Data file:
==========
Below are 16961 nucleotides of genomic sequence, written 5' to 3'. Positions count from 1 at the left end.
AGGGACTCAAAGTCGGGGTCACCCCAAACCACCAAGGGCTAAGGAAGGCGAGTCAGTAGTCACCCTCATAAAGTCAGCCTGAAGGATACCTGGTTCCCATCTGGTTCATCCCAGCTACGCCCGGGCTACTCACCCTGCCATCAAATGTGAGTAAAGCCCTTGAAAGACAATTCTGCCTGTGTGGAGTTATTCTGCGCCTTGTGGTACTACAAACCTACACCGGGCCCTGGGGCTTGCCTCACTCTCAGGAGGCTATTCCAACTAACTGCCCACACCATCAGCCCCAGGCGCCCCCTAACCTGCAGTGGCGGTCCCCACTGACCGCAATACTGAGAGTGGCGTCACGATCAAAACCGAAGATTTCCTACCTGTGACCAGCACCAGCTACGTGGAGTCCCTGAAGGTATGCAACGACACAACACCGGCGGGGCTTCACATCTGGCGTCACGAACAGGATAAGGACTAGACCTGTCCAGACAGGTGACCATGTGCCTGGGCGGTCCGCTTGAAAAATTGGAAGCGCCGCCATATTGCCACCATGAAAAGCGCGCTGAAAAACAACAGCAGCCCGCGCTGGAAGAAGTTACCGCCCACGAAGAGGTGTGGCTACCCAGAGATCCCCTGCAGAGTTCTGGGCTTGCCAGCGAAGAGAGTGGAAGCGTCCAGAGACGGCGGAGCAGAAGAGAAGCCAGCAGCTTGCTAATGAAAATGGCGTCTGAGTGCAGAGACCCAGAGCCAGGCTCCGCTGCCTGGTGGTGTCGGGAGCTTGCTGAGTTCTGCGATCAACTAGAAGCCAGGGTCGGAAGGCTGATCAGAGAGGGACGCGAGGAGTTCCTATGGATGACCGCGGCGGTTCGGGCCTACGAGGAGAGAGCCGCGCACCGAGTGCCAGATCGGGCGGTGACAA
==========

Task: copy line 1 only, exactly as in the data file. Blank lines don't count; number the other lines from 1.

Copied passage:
Below are 16961 nucleotides of genomic sequence, written 5' to 3'. Positions count from 1 at the left end.